These lawsuits also can cause stress, anxiety, reputational damage and time away from work, Jena says. In fact, Michael S. Lauer, MD, director of the division of prevention and population sciences at the National Heart, Lung and Blood Institute, was sued for malpractice for a decision he made as an attending physician at the Lahey Clinic in Burlington, Mass., in 1993. Lauer received the claim three years later, while working as a cardiologist at Cleveland Clinic, and the case "dragged on for years with lots of paperwork."

The trial did not occur until October 2001, during which time Lauer spent a "stressful time" in Massachusetts. After the trial, where he was exonerated, he wrote, "I can hardly wait to see my wife and children again and to return to the daily grind," (J Am Coll Cardiol 2002;40:563-564).

Impact on practice

Do the fears of a malpractice suit actually impact daily practice? According to one study, conducted by Lucas et al, nearly 24 percent of 598 cardiologists surveyed across the U.S. reported ordering a cardiac catheterization out of fear of malpractice (Circ Cardiovasc Qual Outcomes 2010;3:253-260).

"Our findings revealed that cardiologists are more likely to recommend a cardiac catheterization to a somewhat questionable patient to avoid a malpractice suit," says Frances Lee Lucas, PhD, from the Center for Outcomes Research and Evaluation at the Maine Medical Center in Portland, Maine.

Despite these findings, Jena suggests that the "estimated contribution of defensive medicine to overall medical costs is small," even though "physicians often voice concerns about it."

Regardless, some may argue that the practice of defensive medicine may not be a bad thing. "The fact that malpractice suits cause physicians to practice to some degree defensive medicine can be positive," says Jay D. Miller, JD, an attorney who specializes in medical malpractice law with Miller, Murtha & Psoras in Lutherville-Timonium, Md. "There are always extremes, and some physicians may order tests inappropriately due to fear of malpractice. However, a little caution is warranted."    

Miller has filed more than 300 cases on behalf of patients against Mark G. Midei, MD, an interventional cardiologist who had his medical license revoked by the Maryland State Board of Physicians in July 2011, and his facility, St. Joseph Medical Center in Townson, Md. In their decision, the board said Midei's license was pulled due to his "repeated and serious" violations of the Medical Practice Act, including "unnecessary stent insertions" and the falsification of patients' medical records. Since then, Miller has brought cases against other interventionalists in Maryland for unnecessary stenting, including Kourosh N. Mastali, MD, and John Chung-Yee Wang, MD, who were partners with Midei at MidAtlantic Cardiovascular Associates, which has since disbanded.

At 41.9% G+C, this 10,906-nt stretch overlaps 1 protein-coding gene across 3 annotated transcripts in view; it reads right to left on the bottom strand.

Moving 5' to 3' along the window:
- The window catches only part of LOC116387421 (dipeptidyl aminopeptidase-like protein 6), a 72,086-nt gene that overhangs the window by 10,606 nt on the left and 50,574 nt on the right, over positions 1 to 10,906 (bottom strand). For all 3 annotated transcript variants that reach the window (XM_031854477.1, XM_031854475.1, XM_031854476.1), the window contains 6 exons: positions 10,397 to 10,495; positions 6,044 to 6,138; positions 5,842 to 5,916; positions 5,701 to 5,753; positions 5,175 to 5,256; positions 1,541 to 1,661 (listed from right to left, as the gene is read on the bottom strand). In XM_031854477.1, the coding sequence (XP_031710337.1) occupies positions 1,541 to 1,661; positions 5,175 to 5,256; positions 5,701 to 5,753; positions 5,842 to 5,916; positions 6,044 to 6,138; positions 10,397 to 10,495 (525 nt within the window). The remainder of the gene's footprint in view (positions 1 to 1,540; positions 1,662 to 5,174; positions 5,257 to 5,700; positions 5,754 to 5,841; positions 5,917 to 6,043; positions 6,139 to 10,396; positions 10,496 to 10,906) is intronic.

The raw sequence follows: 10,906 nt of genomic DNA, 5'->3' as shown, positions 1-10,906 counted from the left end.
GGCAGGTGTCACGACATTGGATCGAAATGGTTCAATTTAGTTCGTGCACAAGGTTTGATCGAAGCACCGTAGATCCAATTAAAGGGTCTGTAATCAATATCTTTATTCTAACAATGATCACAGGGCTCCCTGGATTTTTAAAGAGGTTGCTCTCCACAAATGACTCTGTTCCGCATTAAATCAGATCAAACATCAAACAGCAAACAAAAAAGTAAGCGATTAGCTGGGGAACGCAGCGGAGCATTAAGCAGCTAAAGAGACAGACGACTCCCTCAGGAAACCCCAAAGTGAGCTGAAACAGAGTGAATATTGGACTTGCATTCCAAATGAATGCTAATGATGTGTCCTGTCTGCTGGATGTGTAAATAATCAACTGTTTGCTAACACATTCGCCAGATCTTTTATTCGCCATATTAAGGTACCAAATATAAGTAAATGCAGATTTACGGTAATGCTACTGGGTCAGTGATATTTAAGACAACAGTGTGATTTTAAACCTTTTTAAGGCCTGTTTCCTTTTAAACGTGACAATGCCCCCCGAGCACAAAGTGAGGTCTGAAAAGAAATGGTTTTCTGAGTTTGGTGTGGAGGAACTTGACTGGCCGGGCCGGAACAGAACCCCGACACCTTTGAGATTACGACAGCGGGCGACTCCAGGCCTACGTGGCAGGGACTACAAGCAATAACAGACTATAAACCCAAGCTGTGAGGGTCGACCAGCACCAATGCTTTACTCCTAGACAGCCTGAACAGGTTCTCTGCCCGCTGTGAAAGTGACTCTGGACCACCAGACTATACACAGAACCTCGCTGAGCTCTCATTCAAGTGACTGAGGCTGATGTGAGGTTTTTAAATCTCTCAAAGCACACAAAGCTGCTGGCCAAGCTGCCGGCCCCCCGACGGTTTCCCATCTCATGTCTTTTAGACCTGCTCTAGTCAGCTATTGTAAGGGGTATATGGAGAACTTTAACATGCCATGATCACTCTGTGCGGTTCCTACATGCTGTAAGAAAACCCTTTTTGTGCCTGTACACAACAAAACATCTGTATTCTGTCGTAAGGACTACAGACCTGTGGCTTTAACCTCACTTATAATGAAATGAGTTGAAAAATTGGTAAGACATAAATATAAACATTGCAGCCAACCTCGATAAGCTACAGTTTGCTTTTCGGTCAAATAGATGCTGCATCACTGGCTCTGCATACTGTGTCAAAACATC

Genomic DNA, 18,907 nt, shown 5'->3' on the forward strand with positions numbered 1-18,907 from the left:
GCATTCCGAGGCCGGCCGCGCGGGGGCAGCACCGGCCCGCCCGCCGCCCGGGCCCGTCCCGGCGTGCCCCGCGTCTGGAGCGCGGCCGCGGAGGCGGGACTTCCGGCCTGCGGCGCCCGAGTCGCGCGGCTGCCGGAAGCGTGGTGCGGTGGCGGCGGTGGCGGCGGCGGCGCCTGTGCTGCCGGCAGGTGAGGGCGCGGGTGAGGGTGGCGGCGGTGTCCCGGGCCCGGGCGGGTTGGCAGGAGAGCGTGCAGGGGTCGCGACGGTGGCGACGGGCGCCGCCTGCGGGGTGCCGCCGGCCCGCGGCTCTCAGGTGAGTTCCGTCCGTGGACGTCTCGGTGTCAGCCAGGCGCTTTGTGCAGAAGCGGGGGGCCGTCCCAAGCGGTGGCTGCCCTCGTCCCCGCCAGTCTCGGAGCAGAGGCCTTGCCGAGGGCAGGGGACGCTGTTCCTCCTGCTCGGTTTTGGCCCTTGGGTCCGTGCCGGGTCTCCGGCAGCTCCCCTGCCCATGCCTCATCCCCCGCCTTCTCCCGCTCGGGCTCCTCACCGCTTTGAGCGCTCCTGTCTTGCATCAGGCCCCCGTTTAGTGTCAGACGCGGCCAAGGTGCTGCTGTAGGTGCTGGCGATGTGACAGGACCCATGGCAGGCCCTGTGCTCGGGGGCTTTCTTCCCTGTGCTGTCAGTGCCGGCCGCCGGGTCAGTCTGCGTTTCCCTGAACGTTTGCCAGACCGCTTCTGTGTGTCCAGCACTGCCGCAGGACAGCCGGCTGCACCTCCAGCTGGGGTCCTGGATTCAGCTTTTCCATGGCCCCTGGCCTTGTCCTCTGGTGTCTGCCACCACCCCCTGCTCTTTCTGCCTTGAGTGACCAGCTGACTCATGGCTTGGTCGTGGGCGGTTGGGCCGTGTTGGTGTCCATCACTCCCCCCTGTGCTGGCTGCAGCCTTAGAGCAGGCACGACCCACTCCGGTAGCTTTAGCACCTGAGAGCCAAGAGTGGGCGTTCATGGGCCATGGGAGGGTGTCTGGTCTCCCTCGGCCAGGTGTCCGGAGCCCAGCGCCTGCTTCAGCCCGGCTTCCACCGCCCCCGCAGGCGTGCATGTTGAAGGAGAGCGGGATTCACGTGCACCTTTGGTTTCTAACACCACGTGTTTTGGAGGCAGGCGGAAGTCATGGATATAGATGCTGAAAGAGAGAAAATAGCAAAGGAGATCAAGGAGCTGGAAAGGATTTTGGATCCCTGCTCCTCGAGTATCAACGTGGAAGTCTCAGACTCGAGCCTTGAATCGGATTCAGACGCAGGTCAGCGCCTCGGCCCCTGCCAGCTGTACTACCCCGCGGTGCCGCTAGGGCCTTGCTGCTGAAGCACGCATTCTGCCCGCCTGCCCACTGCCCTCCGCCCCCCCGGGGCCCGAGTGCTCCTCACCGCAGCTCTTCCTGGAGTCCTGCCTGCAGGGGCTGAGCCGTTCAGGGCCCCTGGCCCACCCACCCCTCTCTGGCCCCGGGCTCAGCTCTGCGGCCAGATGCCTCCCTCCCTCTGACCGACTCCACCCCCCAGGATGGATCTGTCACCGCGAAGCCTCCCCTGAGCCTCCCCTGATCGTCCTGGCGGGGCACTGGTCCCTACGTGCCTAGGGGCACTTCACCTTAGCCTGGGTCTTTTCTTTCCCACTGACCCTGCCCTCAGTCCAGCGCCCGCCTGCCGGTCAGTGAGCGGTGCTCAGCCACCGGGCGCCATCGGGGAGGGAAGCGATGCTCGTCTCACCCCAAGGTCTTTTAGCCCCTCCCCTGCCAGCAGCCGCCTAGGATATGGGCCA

"Due to the cases brought against Midei and other interventional cardiologists in Maryland, hospitals in Maryland have engaged in a much more rigorous peer review process to ensure that rogue physicians can't partake in these unnecessary procedures, which is a positive effect," says Miller. "Plus, the state legislature is ensuring that this happens."   

Reform, tort or otherwise

"Malpractice reform would go a tiny way toward reducing practice variation," says Lucas. "It would solve only a small part of the problem." Jena adds that "tort reform has not had a very large effect on malpractice premiums or defensive medicine."

Some models indicate that collaboration helps. The Northern New England Cardiovascular Disease Study Group, for instance, is a long-standing collaborative where hospitals from Northern New England contribute data about cardiac treatment. "There's some fairly good evidence that you can reduce practice variation through supportive, well-intentioned peer interaction," says Lucas. "This is easier said than done, as they have to learn to trust each other before they start sharing their practices and honing in on best practices. But, this is one model for reducing practice variation."